- AG Barr warns US businesses over China advocacy; Democrats’ 2020 platform snubs progressives on Israel; Defense industry lobbyist joins House Armed Services; Ex-Rep Frelinghuysen lobbies for Canadian tech company
The Donald Trump administration put US companies on notice today that they could run afoul of the Justice Department if they advocate for policies favored by China.
In a speech accusing technology companies, Hollywood and US universities of kowtowing to Beijing, Attorney General Bill Barr warned that business leaders that seek to curry favor with the Chinese Communist Party by pushing its priorities may have to register as foreign agents of China.
“America’s corporate leaders might not think of themselves as lobbyists — you might think for example that cultivating a mutually beneficial relationship is just part of guanxi, the system of influential social networking necessary to do business in the PRC,” he said. “But you should be alert to how you might be used, and how your efforts on behalf of a foreign company or government could implicate the Foreign Agents Registration Act.”
Read his full comments on the issue here.
Progressives fail to shift draft Democratic 2020 platform on Israel
Democrats’ 2020 draft presidential platform on Israel remains largely unchanged from years past despite pressure from progressives to condemn the occupation of the West Bank, the Jewish Telegraphic Agency (JTA) reported today.
The document reportedly calls for preserving US military aid to Israel and rejects the pro-Palestinian boycott movement. But it does not mention Prime Minister Benjamin Netanyahu‘s plans to annex the West Bank.
“We’re very concerned that the draft apparently makes no reference to Israel’s ongoing occupation of Palestinian territory,” the liberal group J Street said in a statement to JTA.
The platform has not been released publicly but JTA obtained notes from someone who was read the platform’s Israel portion over the phone. Read the story here. The outlet also has a revealing profile of presumptive Democratic nominee Joe Biden‘s new Jewish engagement director, Aaron Keyak.
Lobbyist for Israeli defense firms joins House Armed Services
The House Armed Services Committee has a new counsel, Legistorm reports : Jeffrey Bozman.
Bozman was previously special counsel at Covington & Burling, where he represented several US and foreign defense firms. These include the US subsidiary of British arms maker BAE Systems, maker of the Typhoon fighter jet, and the US subsidiaries of Israeli dronemaker Elbit Systems and gunmaker IMI Services (formerly Israel Military Industries). He also lobbied for the US subsidiary of Canada’s Bombardier Aerospace, which makes civilian jets.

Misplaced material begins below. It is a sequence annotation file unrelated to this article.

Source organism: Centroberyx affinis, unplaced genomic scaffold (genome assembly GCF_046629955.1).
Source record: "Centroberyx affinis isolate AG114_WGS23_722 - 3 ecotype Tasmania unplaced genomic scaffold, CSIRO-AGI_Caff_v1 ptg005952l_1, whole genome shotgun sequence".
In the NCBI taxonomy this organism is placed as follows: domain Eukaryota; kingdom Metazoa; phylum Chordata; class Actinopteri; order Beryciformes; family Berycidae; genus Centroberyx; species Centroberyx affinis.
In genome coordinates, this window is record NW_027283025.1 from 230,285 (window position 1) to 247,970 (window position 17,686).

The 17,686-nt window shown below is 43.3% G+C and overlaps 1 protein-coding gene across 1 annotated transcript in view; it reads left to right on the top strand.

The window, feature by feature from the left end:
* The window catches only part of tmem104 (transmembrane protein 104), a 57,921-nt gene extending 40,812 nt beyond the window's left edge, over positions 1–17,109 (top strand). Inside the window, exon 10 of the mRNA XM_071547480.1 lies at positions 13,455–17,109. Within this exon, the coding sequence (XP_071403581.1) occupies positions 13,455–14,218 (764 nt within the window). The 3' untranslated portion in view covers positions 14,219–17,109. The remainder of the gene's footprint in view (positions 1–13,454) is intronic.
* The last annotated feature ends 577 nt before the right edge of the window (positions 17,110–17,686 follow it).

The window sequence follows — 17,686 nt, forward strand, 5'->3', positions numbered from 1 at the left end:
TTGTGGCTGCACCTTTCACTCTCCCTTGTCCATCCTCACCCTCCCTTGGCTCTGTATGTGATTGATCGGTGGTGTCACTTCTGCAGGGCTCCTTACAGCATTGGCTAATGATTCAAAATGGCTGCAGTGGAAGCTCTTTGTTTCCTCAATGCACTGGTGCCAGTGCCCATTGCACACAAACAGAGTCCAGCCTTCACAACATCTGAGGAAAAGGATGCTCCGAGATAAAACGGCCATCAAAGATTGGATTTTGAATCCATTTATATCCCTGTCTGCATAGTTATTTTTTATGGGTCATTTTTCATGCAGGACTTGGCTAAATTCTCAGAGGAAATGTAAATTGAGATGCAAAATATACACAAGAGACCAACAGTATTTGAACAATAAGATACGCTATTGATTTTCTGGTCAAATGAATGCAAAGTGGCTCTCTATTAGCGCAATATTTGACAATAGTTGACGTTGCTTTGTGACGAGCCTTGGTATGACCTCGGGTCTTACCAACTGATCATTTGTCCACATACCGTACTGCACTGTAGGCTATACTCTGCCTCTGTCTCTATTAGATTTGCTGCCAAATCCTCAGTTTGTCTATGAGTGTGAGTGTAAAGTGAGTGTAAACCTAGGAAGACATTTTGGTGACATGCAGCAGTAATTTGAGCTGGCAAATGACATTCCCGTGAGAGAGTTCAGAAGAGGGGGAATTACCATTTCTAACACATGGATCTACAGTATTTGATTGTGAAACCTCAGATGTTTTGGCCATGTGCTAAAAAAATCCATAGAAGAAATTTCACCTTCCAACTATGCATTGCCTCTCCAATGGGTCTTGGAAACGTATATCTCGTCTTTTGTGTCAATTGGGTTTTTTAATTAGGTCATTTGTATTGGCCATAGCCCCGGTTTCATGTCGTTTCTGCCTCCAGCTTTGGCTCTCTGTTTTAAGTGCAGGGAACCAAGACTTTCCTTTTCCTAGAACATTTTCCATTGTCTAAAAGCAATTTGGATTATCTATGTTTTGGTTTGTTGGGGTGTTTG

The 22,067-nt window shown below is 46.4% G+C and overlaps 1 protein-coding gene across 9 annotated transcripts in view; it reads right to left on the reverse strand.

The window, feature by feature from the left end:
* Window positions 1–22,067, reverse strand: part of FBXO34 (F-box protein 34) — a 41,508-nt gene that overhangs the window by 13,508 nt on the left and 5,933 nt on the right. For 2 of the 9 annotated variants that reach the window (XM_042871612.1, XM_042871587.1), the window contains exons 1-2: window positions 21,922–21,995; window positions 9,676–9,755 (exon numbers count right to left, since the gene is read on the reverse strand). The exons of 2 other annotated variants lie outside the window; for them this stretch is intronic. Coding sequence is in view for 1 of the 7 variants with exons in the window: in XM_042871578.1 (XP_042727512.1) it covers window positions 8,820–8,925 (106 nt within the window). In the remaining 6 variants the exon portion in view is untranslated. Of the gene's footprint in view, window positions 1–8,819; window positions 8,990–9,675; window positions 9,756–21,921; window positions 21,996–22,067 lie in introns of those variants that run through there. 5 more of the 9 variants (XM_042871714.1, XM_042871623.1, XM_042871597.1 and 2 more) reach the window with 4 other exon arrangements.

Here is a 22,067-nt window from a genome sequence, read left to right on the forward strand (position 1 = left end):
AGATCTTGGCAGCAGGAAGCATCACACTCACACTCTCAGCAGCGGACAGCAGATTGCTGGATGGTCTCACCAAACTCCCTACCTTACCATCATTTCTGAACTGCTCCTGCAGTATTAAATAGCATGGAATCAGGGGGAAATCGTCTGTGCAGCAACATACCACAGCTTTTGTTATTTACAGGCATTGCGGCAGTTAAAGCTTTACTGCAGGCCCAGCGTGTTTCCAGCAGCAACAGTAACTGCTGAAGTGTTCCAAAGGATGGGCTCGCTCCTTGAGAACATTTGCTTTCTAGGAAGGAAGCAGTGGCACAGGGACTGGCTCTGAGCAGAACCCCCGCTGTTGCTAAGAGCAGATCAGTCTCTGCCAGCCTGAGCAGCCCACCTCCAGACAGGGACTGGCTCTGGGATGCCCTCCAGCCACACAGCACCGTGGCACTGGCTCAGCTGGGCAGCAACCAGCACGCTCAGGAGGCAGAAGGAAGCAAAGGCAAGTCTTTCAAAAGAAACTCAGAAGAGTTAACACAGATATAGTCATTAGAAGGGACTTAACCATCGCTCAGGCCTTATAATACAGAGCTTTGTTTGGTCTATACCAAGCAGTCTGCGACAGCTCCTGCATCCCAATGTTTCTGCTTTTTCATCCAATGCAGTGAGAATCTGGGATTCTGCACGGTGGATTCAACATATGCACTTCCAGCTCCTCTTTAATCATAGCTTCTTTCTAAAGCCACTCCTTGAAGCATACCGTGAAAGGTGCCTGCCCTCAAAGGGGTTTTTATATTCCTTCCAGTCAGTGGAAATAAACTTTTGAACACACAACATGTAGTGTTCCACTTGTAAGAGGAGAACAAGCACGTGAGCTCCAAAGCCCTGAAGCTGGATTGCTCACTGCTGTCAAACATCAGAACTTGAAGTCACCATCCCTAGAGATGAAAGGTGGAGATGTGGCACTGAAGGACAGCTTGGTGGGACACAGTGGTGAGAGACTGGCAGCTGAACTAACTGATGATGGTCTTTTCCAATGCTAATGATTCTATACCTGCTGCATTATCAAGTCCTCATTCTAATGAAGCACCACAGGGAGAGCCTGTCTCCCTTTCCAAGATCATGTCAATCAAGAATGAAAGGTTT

NEW FOREIGN LOBBYING FILINGS (FARA)
No new updates.
NEW DOMESTIC LOBBYING FILINGS (LDA)
Rugged Displays, a company that manufactures display technology, has hired Greenberg Traurig to lobby effective June 1. The company’s Canadian parent is owned by Ontario-based IGNIS. Former congressman Rodney Frelinghuysen, Republican of New Jersey, will lobby on the account along with Michael Rogers, a former aide to House Energy and Commerce Committee Chairman Frank Pallone (D-N.J.), in addition to Robert Jones. They plan to conduct “administrative and legislative monitoring and outreach on issues related to increasing domestic manufacturing capacity for defense technologies.”
Second quarter filings are pouring in ahead of the July 20 deadline. We curate the relevant ones so you don’t have to.
The Institute for Gulf Affairs paid Gotham Government Relations $15,000 in the second quarter even though the firm did not do any lobbying and the Washington nonprofit is dormant. The institute’s founder, Saudi dissident Ali al-Ahmed, is embroiled in lawsuits against the kingdom and its US agents and recently sued Twitter.
The US subsidiary of British defense company BAE Systems spent $780,000 on in-house lobbying in the second quarter. The company lobbied Congress and the Pentagon on Defense authorization and appropriations. It also lobbied Congress on foreign military sales.
The US subsidiary of US-Israeli drugmaker Teva Pharmaceuticals spent $580,000 on in-house lobbying in the second quarter. The company lobbied Congress, the White House and the Department of Health and Services on COVID-19 issues and drug pricing issues. It also lobbied the State Department on “foreign export restrictions pertaining to India and Italy.”
Airbus America paid the Glover Park Group $40,000 in the second quarter to lobby Congress on “matters pertaining to US and European Union Civil Aviation industries” as well as legislation relating to trade, airport infrastructure funding and Federal Aviation Administration.
Rum maker Bacardi North America paid the Cormac Group $40,000 to lobby Congress and the State Department in the second quarter. The firm notably lobbied on Cuban trademarks legislation.
The US subsidiary of Cemex Espana paid the Twenty-First Century Group $35,000 in the second quarter to lobby Congress on the building materials industry.